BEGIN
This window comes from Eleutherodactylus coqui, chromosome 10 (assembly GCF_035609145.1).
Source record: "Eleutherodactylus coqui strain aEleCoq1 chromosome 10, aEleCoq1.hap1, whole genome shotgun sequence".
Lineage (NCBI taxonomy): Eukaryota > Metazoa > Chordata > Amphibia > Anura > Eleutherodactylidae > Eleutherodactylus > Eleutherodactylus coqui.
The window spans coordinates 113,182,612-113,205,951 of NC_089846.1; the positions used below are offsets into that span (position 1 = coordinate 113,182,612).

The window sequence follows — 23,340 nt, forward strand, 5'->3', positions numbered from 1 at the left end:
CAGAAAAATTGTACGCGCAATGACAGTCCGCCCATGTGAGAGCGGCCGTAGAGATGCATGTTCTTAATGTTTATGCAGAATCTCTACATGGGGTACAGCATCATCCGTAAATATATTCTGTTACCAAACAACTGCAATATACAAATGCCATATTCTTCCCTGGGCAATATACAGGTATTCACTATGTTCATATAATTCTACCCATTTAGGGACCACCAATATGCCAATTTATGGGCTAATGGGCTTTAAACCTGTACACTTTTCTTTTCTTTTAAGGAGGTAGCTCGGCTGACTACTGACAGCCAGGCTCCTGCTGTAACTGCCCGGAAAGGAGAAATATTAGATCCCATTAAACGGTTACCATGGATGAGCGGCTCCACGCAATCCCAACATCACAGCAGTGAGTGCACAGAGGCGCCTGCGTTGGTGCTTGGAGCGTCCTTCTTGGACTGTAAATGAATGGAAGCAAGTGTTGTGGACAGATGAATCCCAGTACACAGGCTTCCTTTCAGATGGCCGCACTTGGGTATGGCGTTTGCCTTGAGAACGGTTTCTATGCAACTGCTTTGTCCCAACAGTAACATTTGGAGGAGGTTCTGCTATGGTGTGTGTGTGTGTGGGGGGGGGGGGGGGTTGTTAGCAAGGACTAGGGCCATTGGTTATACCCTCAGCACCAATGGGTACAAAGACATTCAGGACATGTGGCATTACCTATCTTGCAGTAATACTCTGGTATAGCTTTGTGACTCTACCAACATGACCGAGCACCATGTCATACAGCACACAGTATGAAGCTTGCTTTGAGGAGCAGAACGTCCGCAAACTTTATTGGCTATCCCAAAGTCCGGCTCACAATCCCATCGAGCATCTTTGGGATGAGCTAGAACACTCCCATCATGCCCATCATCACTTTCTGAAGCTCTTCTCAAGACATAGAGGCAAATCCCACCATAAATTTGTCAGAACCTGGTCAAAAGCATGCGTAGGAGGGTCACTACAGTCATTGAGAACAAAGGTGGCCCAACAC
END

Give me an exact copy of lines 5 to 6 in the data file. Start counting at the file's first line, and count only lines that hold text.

The window sequence follows — 23,340 nt, forward strand, 5'->3', positions numbered from 1 at the left end:
CAGAAAAATTGTACGCGCAATGACAGTCCGCCCATGTGAGAGCGGCCGTAGAGATGCATGTTCTTAATGTTTATGCAGAATCTCTACATGGGGTACAGCATCATCCGTAAATATATTCTGTTACCAAACAACTGCAATATACAAATGCCATATTCTTCCCTGGGCAATATACAGGTATTCACTATGTTCATATAATTCTACCCATTTAGGGACCACCAATATGCCAATTTATGGGCTAATGGGCTTTAAACCTGTACACTTTTCTTTTCTTTTAAGGAGGTAGCTCGGCTGACTACTGACAGCCAGGCTCCTGCTGTAACTGCCCGGAAAGGAGAAATATTAGATCCCATTAAACGGTTACCATGGATGAGCGGCTCCACGCAATCCCAACATCACAGCAGTGAGTGCACAGAGGCGCCTGCGTTGGTGCTTGGAGCGTCCTTCTTGGACTGTAAATGAATGGAAGCAAGTGTTGTGGACAGATGAATCCCAGTACACAGGCTTCCTTTCAGATGGCCGCACTTGGGTATGGCGTTTGCCTTGAGAACGGTTTCTATGCAACTGCTTTGTCCCAACAGTAACATTTGGAGGAGGTTCTGCTATGGTGTGTGTGTGTGTGGGGGGGGGGGGGGGTTGTTAGCAAGGACTAGGGCCATTGGTTATACCCTCAGCACCAATGGGTACAAAGACATTCAGGACATGTGGCATTACCTATCTTGCAGTAATACTCTGGTATAGCTTTGTGACTCTACCAACATGACCGAGCACCATGTCATACAGCACACAGTATGAAGCTTGCTTTGAGGAGCAGAACGTCCGCAAACTTTATTGGCTATCCCAAAGTCCGGCTCACAATCCCATCGAGCATCTTTGGGATGAGCTAGAACACTCCCATCATGCCCATCATCACTTTCTGAAGCTCTTCTCAAGACATAGAGGCAAATCCCACCATAAATTTGTCAGAACCTGGTCAAAAGCATGCGTAGGAGGGTCACTACAGTCATTGAGAACAAAGGTGGCCCAACAC